We are unable to display your institutional affiliation without JavaScript turned on.
Browse Book and Journal Content on Project MUSE
OR

Find using OpenURL

Buy This Issue

Imagination and Truth in Aristotle

From: Journal of the History of Philosophy
Volume 14, Number 3, July 1976
pp. 259-265 | 10.1353/hph.2008.0189

In lieu of an abstract, here is a brief excerpt of the content:

Imagination and Truth in Aristotle JOYCE ENGMANN THE PURPOSE OF THIS PAPER iS to clarify Aristotle's conception of imagination, 1 and to examine his discussion of images (or "imaginations") as possible bearers of troth- values. 1.0 Aristotle's account of imagination is at first sight confused and inconsistent. A good starting-point is 427627-28: "As for thought, since it is different from per- ceiving and seems to include on the one hand imagination and on the other hupo- l~psis .... ,,2 Here one may take "thought" as a very general capacity, and interpret Aristotle as saying that one form of thought is imagination, another hupol~psis. The meaning of hupol~psis is fortunately fairly constant in Aristotle; it is usually translatable by "judgment" or "belief," and is used interchangeably with doxa. a In 427b16 it is substituted for dianoia. According to Bonitz, dianoia is used of the process of reasoning as distinct from the conclusion thereby arrived at (doxa, hupol~psis); but it is some- times so used (e.g., in 427b15) as to comprise both the process of reasoning and the resulting conclusion. According to Hicks, hupol~psis is not a technical term, and is used in 427b16 because it will include epist~rr~, doxa and phronesis. What, then, is the contrast between the imagination and judgement whose existence is stated at 427b27- 28 and 14-16? (From now on I shall use "judgement" and "belief" to translate hupo- l~psis and doxa respectively.) 1.1 One might take 432a10-13 as being relevant: "But imagination is different from assertion and denial; for truth and falsity involve a combination of thoughts. But x I have adopted the usual translation, "imagination," for cpctvx~xofct. It is not an altogether satisfactory rendering, for two reasons. Firstly, Aristotle uses q~vx~os to refer to acts of imagination and to the contents of such acts rather than to what one may loosely call the faculty of imagination; indeed, for Aristotle q~ctvx~tos was not a faculty at all but a function of the central sense (see the references of fnn. 9 and 10). Thus the word may appear in the plural (e.g., 429a4-6). I have sometimes, though not always, circumvented the awkwardness of "imag- inations" by speaking of "cases of imagination": this is intended simply to correspond to tpct~r~cto~ct~. Secondly, the tpctv-rctoCet which is contemporaneous with or immediately follows on sensation (Beare's "presentation," as distinct from "representation") is more naturally translated "appearance" or "impression": cf. K. Lycos, "Aristotle and Plato on 'Appearing'," Mind LXXIII (1964), 496. But it has seemed better to reflect Aristotle's own usage by retaining a single term throughout. I shall try to show later that scme of the difficulties in his treatment of cpcxv-rctofet arise from the very comprehensiveness of the.. concept. References to Aristotle are to the de Anima except where otherwise specified. Translations of Aristotelian passages are from the Clarendon Aristotle Series, sometimes with slight alter- ations. a De An. 434a16 -- 20, N.E. 1139b17, An. Post. 89a2-4, Met. 1073a17-18, with 1078b11-13. [259] 260 HISTORY OF PHILOSOPHY what distinguishes the primary thoughts from images? Surely neither these nor any other thoughts will be images, but they will not exist without images." Here it is implied that imagination cannot be true or false because it does not involve a "combination of thoughts"; and that images are presupposed by the primary thoughts whose combina- tion results in assertion or denial. This suggests that the contrast between imagination and judgement is one between simple images (incapable of truth and falsity because uncombined) and forms of assertion and denial which are capable of truth and falsity. This might seem at first sight to be borne out by the first point of difference Aristotle gives between imagination and judgment: "For this state is in our power whenever we wish (for we can bring something before our eyes, as those do who set things out in mnemonic systems and form images of them); but forming beliefs is not within our power; for our belief must be either true or false" (427b17-21). But Aristotle cannot mean...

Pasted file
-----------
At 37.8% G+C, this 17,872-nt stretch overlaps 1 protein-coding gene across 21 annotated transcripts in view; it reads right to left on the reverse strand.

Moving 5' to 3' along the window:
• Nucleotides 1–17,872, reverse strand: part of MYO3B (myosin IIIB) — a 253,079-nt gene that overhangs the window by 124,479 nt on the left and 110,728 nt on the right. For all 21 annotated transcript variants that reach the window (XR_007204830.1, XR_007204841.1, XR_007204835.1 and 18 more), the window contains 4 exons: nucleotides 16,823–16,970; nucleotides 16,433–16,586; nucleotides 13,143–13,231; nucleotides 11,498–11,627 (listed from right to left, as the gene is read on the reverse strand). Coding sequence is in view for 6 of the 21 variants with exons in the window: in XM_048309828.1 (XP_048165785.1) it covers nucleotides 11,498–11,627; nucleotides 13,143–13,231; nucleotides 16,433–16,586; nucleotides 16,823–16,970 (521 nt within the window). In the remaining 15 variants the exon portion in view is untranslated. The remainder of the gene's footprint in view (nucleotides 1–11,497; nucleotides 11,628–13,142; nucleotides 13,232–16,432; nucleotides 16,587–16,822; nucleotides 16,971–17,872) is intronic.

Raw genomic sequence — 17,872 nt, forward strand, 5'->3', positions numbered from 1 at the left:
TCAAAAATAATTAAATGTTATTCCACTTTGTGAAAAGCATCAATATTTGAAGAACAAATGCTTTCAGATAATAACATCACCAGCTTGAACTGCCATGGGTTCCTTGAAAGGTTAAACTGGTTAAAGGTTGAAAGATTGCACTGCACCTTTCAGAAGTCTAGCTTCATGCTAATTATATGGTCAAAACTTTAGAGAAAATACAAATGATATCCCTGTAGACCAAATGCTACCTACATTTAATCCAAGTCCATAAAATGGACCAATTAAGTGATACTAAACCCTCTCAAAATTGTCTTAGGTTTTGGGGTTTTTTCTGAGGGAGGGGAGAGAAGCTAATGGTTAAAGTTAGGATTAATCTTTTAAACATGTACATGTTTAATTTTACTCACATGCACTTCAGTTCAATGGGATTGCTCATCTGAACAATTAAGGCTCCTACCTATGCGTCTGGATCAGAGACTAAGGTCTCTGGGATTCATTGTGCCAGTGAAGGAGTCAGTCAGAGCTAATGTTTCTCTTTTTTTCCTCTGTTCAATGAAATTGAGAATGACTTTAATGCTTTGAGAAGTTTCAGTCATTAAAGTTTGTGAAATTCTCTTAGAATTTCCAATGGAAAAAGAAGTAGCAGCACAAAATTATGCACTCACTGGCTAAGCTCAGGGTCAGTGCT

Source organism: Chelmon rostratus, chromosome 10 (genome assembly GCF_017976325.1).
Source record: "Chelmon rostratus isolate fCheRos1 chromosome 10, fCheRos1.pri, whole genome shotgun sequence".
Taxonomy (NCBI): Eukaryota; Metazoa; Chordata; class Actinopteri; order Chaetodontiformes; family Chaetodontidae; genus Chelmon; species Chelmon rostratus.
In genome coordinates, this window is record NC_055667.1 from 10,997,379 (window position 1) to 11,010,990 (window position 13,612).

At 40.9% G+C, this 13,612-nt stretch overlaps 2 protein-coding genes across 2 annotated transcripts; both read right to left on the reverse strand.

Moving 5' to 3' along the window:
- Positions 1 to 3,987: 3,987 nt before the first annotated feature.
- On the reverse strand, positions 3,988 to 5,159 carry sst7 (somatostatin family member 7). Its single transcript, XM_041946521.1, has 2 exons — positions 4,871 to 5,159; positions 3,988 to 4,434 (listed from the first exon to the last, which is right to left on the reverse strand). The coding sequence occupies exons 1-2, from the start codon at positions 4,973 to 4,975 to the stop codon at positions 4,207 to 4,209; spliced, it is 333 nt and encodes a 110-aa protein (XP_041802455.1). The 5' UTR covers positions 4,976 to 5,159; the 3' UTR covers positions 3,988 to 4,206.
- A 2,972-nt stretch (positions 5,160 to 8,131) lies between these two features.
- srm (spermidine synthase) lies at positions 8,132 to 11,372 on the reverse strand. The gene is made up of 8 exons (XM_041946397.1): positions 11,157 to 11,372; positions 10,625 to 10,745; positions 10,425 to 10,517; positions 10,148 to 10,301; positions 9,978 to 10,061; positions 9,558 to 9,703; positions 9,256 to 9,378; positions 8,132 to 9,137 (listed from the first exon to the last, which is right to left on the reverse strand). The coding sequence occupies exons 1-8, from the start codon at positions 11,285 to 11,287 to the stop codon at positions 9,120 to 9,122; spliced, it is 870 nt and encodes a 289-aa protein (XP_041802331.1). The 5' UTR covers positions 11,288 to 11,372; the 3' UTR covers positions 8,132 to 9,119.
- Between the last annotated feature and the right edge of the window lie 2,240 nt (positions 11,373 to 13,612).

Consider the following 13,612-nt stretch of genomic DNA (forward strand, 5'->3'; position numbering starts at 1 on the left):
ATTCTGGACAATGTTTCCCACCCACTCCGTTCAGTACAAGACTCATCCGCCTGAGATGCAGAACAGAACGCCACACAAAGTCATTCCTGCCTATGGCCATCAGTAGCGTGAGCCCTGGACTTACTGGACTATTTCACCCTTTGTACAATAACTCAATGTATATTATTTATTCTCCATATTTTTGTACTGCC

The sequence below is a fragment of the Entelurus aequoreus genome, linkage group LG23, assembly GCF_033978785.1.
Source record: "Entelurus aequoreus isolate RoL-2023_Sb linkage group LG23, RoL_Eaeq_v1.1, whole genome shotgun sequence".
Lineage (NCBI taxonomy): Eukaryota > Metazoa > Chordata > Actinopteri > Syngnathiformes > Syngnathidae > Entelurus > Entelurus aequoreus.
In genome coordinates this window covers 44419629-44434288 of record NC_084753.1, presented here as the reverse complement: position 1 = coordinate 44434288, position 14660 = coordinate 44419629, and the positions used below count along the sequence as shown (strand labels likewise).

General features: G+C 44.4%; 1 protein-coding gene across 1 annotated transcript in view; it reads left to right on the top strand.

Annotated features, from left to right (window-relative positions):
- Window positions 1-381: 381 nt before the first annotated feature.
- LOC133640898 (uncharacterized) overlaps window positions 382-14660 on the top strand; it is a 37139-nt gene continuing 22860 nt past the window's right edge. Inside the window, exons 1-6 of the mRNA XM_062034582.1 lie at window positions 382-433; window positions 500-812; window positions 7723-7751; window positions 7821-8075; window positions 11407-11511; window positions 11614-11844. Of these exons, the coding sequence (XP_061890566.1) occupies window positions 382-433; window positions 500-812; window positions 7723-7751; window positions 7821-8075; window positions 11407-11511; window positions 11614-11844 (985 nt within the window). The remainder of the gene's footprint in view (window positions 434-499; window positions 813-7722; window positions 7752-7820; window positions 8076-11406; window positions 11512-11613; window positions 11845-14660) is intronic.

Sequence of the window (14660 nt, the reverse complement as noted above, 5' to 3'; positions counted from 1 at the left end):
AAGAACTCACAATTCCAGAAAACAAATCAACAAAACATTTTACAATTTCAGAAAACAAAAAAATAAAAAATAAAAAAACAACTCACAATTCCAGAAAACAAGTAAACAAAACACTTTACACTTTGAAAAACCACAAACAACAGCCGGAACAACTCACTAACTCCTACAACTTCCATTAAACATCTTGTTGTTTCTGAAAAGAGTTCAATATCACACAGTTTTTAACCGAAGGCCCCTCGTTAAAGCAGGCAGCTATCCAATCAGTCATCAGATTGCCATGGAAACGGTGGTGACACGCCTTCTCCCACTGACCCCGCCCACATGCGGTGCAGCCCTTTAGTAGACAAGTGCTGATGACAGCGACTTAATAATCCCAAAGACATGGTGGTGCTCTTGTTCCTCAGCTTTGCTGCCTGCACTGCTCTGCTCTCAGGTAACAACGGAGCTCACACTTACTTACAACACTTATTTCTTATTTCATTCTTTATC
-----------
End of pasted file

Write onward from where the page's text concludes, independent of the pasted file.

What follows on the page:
You must be logged in through an institution that subscribes to this journal or book to access the full text.

Shibboleth

Shibboleth authentication is only available to registered institutions.

Project MUSE

For subscribing associations only.